Sometimes, happiness is the sound of crashing waves and howling wind at night. This is something you are most likely to experience when you are on the Eastern coastal side of Catanduanes. The lone island province of Bicol Peninsula is the first area to be hit by the strong killer waves of the Pacific Ocean.
It feels good to be back, re-exploring the island that once captured my heart.
I made Twin Rock in Igang, Virac my home base. Situated in a cove, the idyllic resort is so-named because of the two iconic karst rock formations just off shore.
Batag, a neighboring beach of Igang is known for its natural rock archway which leads to another quiet cove.
Less than an hour away from Virac is Puraran in Baras, home of the well-known “majestic waves” with its awesome long-barrel-type surf. It was actually the Europeans who put the island in the tourist map when they discovered these majestic waves, ideal for surfing. Since I don’t know how to surf, I just relished the magnificent sight of the beach and its gorgeous rugged rock formations over a platter of fresh seafood – shrimps and lobsters. Ganun ako katakawI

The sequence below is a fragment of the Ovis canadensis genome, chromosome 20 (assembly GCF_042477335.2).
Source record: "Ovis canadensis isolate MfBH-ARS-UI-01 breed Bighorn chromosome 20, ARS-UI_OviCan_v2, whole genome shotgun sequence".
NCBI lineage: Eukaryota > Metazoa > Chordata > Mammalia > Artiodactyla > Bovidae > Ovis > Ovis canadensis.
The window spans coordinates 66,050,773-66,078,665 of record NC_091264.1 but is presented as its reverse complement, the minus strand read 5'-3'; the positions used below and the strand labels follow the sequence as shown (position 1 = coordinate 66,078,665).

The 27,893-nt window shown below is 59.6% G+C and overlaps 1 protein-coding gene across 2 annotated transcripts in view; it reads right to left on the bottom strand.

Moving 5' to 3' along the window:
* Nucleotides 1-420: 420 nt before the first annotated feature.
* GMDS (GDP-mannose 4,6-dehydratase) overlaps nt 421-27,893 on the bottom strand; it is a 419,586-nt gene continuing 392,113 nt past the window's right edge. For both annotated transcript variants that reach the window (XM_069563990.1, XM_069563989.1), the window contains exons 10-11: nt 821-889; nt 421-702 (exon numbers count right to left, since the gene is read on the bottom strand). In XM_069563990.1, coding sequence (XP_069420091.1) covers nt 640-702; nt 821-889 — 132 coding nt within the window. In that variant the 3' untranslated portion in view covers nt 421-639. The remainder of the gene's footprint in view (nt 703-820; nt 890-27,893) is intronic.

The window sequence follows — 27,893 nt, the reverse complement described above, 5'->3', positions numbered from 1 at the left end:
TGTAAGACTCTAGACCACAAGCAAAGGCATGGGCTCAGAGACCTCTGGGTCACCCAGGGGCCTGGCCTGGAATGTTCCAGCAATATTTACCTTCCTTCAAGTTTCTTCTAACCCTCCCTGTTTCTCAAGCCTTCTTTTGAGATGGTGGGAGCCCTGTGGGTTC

A few minutes away from the beach is a hiker’s destination - the Balacay Point, a prominent peak overlooking mountains, islets and the raging sea of Puraran.
Before heading back to Virac, I decided to drop by Bato and visit its historical and natural attractions – the century-old St. John the Baptist Catholic Church, the clean and green Bato River, and the enchanting Sakahon Beach of Barangay Bote.
Several surfers and true-blue adventurers consider the island a “diamond in the rough”. And I wish to stay it that way. I mean who needs a zipline when you can just ride with the waves. And exhilaratingly crash with them.
Tip: Kinontrata ko lang ang unang tricycle driver na pinarahan ko (na nanghiram ng motorcycle) to visit all these sites for one whole day for just P800 + tip. For the time constrained, this is better and faster than commuting.